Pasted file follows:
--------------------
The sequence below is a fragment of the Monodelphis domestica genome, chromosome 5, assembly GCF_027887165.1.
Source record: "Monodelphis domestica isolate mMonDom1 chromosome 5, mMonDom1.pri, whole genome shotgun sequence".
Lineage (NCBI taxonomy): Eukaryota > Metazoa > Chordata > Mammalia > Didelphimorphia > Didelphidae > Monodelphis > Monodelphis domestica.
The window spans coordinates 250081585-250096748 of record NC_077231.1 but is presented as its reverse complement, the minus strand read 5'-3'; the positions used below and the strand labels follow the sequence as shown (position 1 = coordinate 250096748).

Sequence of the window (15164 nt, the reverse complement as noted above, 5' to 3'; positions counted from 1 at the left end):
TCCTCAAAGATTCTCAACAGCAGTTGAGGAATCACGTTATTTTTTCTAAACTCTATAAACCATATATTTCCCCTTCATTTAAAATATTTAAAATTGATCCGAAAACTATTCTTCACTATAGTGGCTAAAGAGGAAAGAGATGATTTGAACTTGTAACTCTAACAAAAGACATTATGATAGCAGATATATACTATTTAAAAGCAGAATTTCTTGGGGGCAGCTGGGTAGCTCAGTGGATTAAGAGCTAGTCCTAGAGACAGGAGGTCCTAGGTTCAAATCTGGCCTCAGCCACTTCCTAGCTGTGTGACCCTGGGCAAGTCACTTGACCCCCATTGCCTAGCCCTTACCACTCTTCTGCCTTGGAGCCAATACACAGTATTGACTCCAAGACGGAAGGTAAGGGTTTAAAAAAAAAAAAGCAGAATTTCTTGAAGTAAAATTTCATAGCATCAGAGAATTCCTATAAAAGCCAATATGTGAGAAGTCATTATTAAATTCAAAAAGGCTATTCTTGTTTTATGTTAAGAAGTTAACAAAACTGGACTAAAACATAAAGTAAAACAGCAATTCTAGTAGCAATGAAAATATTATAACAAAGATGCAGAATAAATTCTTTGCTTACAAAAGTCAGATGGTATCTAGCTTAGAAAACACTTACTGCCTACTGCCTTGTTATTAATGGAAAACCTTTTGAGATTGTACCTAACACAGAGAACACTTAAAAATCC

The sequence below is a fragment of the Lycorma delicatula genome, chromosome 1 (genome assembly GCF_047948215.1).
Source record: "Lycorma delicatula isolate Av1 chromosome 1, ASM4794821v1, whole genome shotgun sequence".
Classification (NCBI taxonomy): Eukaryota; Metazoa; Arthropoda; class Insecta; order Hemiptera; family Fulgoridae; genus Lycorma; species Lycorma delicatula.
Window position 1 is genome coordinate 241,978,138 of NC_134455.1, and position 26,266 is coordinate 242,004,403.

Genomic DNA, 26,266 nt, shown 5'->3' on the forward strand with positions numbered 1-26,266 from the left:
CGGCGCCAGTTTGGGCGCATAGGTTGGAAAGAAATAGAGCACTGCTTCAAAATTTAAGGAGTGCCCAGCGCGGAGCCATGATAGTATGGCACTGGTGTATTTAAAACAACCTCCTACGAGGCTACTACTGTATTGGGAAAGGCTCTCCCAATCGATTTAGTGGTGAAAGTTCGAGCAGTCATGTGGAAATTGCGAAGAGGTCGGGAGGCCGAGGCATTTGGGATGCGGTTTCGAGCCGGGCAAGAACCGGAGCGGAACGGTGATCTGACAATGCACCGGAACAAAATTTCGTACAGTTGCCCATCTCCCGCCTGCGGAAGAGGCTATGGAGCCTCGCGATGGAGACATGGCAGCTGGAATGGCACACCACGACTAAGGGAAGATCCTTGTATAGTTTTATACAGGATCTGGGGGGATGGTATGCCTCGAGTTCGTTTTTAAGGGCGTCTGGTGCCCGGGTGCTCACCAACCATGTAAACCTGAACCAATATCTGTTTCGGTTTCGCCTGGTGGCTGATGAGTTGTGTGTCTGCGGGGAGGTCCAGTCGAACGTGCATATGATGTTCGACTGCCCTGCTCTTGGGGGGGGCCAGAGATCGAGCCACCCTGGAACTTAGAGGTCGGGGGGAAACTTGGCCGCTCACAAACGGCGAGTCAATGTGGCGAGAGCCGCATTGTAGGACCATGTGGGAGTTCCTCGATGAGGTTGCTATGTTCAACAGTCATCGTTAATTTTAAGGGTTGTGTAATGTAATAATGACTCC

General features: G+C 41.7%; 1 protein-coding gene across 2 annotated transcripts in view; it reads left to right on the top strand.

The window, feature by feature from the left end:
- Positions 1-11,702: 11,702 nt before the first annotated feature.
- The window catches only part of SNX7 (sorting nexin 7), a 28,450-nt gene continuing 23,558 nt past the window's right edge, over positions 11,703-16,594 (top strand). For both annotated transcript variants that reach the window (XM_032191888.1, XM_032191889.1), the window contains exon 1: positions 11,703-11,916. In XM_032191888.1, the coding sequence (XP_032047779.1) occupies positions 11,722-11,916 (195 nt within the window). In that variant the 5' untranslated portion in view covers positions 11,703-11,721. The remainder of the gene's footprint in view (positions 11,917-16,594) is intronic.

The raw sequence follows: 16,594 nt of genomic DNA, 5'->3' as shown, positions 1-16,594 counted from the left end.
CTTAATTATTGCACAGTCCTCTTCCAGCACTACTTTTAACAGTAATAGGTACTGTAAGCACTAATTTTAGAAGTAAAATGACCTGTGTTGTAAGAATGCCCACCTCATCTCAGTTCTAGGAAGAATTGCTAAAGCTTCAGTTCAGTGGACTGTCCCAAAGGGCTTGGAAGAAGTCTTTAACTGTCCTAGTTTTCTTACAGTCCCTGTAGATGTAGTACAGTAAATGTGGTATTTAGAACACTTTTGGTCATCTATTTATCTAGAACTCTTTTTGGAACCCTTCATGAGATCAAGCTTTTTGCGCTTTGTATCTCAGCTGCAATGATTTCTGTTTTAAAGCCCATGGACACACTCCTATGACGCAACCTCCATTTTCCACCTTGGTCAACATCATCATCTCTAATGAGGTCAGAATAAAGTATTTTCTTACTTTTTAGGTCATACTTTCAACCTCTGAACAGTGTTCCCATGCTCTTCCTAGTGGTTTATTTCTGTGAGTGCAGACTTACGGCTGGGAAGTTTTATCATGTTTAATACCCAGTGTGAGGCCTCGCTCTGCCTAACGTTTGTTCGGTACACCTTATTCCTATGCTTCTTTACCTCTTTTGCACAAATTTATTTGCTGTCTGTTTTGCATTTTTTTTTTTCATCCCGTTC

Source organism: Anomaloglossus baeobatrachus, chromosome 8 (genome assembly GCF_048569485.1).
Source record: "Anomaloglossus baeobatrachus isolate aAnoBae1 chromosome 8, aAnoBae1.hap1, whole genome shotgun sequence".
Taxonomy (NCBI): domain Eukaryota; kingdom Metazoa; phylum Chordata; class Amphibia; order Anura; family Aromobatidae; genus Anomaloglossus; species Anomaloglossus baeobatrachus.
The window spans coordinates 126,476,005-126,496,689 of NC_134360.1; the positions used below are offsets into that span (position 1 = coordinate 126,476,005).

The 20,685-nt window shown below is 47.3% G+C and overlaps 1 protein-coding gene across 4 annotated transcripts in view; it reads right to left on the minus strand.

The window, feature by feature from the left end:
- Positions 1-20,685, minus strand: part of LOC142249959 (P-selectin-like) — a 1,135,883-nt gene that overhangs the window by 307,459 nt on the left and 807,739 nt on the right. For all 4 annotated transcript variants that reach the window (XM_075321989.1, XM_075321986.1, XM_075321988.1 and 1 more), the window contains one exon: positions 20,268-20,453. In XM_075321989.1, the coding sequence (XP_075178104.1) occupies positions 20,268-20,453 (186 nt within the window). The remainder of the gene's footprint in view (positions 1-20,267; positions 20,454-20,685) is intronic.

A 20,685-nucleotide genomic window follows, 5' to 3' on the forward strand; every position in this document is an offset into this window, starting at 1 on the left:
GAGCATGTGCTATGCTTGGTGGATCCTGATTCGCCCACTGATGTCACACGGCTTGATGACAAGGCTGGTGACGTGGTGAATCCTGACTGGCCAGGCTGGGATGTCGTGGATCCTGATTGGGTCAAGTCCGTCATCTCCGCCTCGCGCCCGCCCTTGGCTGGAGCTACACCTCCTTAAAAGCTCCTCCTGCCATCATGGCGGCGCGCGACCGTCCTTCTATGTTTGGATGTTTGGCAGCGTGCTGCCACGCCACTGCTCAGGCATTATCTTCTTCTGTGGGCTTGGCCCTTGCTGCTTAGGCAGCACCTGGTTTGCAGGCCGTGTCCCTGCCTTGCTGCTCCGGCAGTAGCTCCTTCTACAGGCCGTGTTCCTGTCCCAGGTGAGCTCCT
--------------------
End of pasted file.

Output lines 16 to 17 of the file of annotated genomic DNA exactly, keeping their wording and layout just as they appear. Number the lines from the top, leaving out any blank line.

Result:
- The window catches only part of SNX7 (sorting nexin 7), a 28,450-nt gene continuing 23,558 nt past the window's right edge, over positions 11,703-16,594 (top strand). For both annotated transcript variants that reach the window (XM_032191888.1, XM_032191889.1), the window contains exon 1: positions 11,703-11,916. In XM_032191888.1, the coding sequence (XP_032047779.1) occupies positions 11,722-11,916 (195 nt within the window). In that variant the 5' untranslated portion in view covers positions 11,703-11,721. The remainder of the gene's footprint in view (positions 11,917-16,594) is intronic.

The raw sequence follows: 16,594 nt of genomic DNA, 5'->3' as shown, positions 1-16,594 counted from the left end.